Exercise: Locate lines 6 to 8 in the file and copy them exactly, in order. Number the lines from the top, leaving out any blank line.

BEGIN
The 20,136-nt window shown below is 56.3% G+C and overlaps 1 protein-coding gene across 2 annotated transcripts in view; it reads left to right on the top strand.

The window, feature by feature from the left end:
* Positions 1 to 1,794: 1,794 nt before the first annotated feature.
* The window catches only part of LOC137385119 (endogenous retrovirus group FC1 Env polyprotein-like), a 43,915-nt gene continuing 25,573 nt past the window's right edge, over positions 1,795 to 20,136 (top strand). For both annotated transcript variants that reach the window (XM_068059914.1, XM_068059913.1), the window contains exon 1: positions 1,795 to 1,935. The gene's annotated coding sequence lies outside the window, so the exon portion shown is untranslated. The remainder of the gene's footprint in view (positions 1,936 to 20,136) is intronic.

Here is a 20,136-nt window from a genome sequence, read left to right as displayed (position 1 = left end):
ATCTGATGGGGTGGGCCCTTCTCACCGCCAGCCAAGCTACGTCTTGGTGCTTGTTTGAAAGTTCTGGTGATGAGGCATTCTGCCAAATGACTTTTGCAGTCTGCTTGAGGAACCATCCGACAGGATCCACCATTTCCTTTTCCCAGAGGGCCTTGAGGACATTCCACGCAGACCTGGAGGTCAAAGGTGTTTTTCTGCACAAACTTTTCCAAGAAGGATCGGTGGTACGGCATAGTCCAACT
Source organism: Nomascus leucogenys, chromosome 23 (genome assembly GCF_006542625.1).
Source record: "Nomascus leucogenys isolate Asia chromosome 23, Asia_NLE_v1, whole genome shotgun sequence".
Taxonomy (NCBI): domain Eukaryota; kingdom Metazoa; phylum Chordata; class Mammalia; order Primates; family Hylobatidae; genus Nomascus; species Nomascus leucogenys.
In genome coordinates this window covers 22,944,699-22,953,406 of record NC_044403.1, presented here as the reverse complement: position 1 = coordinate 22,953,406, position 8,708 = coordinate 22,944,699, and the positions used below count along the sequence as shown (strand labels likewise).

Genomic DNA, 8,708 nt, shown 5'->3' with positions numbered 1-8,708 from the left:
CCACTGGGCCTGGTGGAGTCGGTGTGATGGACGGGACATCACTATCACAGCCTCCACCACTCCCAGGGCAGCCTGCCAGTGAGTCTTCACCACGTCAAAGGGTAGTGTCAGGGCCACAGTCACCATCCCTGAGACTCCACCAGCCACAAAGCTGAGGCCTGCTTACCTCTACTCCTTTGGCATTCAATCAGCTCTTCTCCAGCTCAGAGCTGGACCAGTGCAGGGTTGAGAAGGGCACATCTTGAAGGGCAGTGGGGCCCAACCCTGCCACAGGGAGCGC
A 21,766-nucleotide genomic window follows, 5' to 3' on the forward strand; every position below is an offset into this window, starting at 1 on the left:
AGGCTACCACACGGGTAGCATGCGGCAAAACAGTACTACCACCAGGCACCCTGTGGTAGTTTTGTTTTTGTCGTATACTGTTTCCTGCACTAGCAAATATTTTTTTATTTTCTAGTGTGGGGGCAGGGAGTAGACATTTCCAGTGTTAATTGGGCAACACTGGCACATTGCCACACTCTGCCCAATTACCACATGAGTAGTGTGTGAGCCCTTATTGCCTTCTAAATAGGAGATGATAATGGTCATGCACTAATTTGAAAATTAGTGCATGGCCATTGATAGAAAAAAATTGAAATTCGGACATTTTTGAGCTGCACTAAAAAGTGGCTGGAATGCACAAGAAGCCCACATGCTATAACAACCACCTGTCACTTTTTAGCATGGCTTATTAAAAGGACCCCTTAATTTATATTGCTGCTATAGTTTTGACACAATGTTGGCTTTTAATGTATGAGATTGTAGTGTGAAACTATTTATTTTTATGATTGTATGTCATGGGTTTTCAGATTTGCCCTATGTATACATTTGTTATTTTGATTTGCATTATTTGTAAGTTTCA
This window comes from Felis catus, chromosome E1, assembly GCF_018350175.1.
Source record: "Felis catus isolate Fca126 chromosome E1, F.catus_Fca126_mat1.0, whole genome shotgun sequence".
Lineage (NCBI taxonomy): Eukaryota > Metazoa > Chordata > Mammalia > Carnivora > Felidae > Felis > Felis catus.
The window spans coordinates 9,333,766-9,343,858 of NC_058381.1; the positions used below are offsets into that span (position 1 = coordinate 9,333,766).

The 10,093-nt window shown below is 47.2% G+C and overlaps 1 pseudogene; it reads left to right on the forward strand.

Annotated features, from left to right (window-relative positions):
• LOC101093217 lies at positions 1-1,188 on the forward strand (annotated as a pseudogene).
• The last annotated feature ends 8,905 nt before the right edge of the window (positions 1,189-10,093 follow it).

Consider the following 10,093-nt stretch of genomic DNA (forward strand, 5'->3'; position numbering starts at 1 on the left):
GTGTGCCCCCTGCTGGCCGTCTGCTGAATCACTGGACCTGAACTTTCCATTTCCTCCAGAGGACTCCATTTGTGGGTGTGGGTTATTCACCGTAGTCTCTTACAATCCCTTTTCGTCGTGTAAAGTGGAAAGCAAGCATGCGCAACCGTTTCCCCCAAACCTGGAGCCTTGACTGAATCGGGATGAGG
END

ATCTGATGGGGTGGGCCCTTCTCACCGCCAGCCAAGCTACGTCTTGGTGCTTGTTTGAAAGTTCTGGTGATGAGGCATTCTGCCAAATGACTTTTGCAGTCTGCTTGAGGAACCATCCGACAGGATCCACCATTTCCTTTTCCCAGAGGGCCTTGAGGACATTCCACGCAGACCTGGAGGTCAAAGGTGTTTTTCTGCACAAACTTTTCCAAGAAGGATCGGTGGTACGGCATAGTCCAACT
Source organism: Nomascus leucogenys, chromosome 23 (genome assembly GCF_006542625.1).
Source record: "Nomascus leucogenys isolate Asia chromosome 23, Asia_NLE_v1, whole genome shotgun sequence".